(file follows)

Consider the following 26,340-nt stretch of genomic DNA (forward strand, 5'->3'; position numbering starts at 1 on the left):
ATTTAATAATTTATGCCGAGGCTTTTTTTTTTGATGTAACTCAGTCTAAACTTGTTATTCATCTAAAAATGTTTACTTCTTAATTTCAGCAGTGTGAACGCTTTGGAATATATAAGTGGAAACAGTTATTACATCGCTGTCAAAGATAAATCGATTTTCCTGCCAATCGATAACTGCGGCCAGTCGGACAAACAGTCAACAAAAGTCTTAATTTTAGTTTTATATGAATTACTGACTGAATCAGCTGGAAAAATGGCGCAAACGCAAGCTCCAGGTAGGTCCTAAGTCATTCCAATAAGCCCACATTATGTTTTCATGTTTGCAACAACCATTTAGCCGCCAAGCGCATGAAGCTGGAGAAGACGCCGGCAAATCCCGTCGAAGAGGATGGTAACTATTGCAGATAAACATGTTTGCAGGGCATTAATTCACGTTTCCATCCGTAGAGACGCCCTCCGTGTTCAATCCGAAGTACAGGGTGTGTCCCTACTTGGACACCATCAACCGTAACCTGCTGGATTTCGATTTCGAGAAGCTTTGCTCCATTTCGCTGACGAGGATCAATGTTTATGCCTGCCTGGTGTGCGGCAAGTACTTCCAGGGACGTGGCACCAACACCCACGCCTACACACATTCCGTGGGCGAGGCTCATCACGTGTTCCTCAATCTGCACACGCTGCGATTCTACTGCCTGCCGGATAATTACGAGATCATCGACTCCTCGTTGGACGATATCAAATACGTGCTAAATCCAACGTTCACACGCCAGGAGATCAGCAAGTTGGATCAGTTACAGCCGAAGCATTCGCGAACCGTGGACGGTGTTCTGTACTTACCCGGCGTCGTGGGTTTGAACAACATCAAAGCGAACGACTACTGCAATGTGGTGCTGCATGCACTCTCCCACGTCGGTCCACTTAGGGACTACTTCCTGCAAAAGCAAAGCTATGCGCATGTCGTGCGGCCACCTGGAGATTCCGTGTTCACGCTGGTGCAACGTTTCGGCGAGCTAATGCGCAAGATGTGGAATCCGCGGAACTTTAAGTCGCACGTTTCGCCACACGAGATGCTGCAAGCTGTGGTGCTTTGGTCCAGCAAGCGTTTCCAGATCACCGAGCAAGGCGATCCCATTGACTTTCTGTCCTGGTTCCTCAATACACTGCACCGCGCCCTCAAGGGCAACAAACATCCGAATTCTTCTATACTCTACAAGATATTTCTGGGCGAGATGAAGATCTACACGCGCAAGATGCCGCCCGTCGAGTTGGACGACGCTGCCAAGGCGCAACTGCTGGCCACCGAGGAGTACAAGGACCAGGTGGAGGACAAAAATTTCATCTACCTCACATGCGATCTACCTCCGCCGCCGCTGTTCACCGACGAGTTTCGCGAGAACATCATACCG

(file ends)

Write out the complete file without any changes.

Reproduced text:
Consider the following 26,340-nt stretch of genomic DNA (forward strand, 5'->3'; position numbering starts at 1 on the left):
ATTTAATAATTTATGCCGAGGCTTTTTTTTTTGATGTAACTCAGTCTAAACTTGTTATTCATCTAAAAATGTTTACTTCTTAATTTCAGCAGTGTGAACGCTTTGGAATATATAAGTGGAAACAGTTATTACATCGCTGTCAAAGATAAATCGATTTTCCTGCCAATCGATAACTGCGGCCAGTCGGACAAACAGTCAACAAAAGTCTTAATTTTAGTTTTATATGAATTACTGACTGAATCAGCTGGAAAAATGGCGCAAACGCAAGCTCCAGGTAGGTCCTAAGTCATTCCAATAAGCCCACATTATGTTTTCATGTTTGCAACAACCATTTAGCCGCCAAGCGCATGAAGCTGGAGAAGACGCCGGCAAATCCCGTCGAAGAGGATGGTAACTATTGCAGATAAACATGTTTGCAGGGCATTAATTCACGTTTCCATCCGTAGAGACGCCCTCCGTGTTCAATCCGAAGTACAGGGTGTGTCCCTACTTGGACACCATCAACCGTAACCTGCTGGATTTCGATTTCGAGAAGCTTTGCTCCATTTCGCTGACGAGGATCAATGTTTATGCCTGCCTGGTGTGCGGCAAGTACTTCCAGGGACGTGGCACCAACACCCACGCCTACACACATTCCGTGGGCGAGGCTCATCACGTGTTCCTCAATCTGCACACGCTGCGATTCTACTGCCTGCCGGATAATTACGAGATCATCGACTCCTCGTTGGACGATATCAAATACGTGCTAAATCCAACGTTCACACGCCAGGAGATCAGCAAGTTGGATCAGTTACAGCCGAAGCATTCGCGAACCGTGGACGGTGTTCTGTACTTACCCGGCGTCGTGGGTTTGAACAACATCAAAGCGAACGACTACTGCAATGTGGTGCTGCATGCACTCTCCCACGTCGGTCCACTTAGGGACTACTTCCTGCAAAAGCAAAGCTATGCGCATGTCGTGCGGCCACCTGGAGATTCCGTGTTCACGCTGGTGCAACGTTTCGGCGAGCTAATGCGCAAGATGTGGAATCCGCGGAACTTTAAGTCGCACGTTTCGCCACACGAGATGCTGCAAGCTGTGGTGCTTTGGTCCAGCAAGCGTTTCCAGATCACCGAGCAAGGCGATCCCATTGACTTTCTGTCCTGGTTCCTCAATACACTGCACCGCGCCCTCAAGGGCAACAAACATCCGAATTCTTCTATACTCTACAAGATATTTCTGGGCGAGATGAAGATCTACACGCGCAAGATGCCGCCCGTCGAGTTGGACGACGCTGCCAAGGCGCAACTGCTGGCCACCGAGGAGTACAAGGACCAGGTGGAGGACAAAAATTTCATCTACCTCACATGCGATCTACCTCCGCCGCCGCTGTTCACCGACGAGTTTCGCGAGAACATCATACCG